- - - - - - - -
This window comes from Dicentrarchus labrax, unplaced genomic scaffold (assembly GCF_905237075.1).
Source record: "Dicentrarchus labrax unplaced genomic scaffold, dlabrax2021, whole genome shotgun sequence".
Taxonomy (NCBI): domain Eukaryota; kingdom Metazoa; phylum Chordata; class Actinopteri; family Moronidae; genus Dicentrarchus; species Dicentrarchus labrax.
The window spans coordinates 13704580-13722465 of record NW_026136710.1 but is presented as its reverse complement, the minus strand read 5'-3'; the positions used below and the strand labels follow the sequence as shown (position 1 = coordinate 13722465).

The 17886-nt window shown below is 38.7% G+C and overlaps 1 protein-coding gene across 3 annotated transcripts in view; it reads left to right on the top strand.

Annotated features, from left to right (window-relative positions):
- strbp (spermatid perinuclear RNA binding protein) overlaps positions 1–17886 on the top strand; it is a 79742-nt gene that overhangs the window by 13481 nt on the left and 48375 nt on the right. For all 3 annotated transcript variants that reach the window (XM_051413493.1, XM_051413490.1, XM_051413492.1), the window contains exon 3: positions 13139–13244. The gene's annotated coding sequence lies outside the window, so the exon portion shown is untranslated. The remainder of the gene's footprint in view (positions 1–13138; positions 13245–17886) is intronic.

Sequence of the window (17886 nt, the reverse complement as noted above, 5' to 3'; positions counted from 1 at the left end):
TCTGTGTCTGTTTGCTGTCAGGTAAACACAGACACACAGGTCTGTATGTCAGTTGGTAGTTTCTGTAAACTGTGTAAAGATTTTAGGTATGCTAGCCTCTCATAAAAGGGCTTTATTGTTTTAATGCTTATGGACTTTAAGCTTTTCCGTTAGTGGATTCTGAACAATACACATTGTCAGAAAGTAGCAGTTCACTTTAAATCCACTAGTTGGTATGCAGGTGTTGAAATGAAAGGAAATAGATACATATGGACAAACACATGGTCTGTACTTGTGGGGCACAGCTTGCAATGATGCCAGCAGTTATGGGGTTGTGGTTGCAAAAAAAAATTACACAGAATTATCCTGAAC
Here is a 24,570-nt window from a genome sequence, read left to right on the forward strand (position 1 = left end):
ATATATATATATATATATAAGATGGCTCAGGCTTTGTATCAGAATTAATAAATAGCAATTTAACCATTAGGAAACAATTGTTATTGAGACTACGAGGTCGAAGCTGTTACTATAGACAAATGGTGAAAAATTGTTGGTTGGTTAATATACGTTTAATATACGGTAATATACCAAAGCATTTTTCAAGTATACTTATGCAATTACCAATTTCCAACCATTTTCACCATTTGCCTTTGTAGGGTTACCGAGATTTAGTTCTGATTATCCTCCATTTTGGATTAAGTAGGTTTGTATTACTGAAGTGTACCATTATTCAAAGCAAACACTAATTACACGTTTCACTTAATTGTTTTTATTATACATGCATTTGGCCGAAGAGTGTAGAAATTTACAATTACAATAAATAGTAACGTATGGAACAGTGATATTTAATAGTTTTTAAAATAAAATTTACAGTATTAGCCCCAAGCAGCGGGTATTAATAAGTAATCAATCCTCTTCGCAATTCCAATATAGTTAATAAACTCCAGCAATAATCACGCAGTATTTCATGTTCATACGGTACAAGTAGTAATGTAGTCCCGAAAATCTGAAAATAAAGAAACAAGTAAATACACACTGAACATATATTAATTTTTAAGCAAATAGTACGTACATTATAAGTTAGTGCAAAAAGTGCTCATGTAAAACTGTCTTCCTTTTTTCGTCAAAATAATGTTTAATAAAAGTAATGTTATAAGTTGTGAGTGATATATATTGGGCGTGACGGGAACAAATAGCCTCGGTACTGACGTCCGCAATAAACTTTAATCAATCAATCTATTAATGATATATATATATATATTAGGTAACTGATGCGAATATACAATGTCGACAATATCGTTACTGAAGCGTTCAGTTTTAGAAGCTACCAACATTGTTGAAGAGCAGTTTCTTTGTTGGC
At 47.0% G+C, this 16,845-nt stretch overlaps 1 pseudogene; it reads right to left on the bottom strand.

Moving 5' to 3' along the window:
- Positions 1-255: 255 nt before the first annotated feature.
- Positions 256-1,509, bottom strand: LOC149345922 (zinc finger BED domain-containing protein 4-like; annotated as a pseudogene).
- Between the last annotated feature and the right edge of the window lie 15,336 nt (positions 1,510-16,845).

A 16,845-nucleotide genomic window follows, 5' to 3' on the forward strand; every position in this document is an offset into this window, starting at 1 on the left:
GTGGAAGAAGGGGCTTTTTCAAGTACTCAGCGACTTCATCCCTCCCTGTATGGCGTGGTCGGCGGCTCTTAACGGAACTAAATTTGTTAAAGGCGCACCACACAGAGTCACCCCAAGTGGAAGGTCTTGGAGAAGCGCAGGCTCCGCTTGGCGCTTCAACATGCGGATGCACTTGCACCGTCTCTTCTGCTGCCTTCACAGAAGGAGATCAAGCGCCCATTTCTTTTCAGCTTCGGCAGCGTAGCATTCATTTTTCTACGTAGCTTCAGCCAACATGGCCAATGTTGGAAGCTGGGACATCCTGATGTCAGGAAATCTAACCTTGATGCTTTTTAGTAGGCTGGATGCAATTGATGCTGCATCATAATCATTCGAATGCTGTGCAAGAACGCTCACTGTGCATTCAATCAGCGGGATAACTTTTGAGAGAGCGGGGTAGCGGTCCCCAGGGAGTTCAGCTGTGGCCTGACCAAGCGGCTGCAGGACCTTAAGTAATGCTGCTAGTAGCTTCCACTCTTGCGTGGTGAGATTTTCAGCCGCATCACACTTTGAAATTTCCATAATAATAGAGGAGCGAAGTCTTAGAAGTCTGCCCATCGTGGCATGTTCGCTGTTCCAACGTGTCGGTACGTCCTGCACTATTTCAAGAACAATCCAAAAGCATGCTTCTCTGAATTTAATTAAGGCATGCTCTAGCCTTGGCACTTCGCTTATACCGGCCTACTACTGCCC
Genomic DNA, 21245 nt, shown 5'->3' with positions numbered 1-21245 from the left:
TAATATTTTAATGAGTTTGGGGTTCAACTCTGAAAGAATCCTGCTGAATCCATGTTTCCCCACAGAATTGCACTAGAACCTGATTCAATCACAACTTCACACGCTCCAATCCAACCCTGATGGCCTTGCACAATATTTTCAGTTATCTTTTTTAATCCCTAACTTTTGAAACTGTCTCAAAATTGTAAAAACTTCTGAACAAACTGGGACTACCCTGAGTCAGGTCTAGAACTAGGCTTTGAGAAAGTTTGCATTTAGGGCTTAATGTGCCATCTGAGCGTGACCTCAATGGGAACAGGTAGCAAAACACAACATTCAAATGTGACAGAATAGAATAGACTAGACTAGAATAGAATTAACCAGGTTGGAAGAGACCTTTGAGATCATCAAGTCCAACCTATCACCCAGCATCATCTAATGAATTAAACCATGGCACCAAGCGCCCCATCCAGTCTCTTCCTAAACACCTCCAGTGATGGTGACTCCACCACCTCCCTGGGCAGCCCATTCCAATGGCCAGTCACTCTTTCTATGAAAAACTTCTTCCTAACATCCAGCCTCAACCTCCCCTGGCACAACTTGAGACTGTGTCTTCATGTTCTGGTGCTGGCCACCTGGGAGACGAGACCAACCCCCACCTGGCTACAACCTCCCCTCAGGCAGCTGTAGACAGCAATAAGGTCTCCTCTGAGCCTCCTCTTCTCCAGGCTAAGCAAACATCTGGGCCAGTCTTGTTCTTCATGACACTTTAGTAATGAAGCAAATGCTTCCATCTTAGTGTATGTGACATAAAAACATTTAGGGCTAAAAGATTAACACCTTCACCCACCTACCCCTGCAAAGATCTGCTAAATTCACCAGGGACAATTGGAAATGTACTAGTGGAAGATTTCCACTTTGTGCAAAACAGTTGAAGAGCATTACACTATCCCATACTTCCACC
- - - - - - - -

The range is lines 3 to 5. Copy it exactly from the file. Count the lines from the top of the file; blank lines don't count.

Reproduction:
Taxonomy (NCBI): domain Eukaryota; kingdom Metazoa; phylum Chordata; class Actinopteri; family Moronidae; genus Dicentrarchus; species Dicentrarchus labrax.
The window spans coordinates 13704580-13722465 of record NW_026136710.1 but is presented as its reverse complement, the minus strand read 5'-3'; the positions used below and the strand labels follow the sequence as shown (position 1 = coordinate 13722465).

The 17886-nt window shown below is 38.7% G+C and overlaps 1 protein-coding gene across 3 annotated transcripts in view; it reads left to right on the top strand.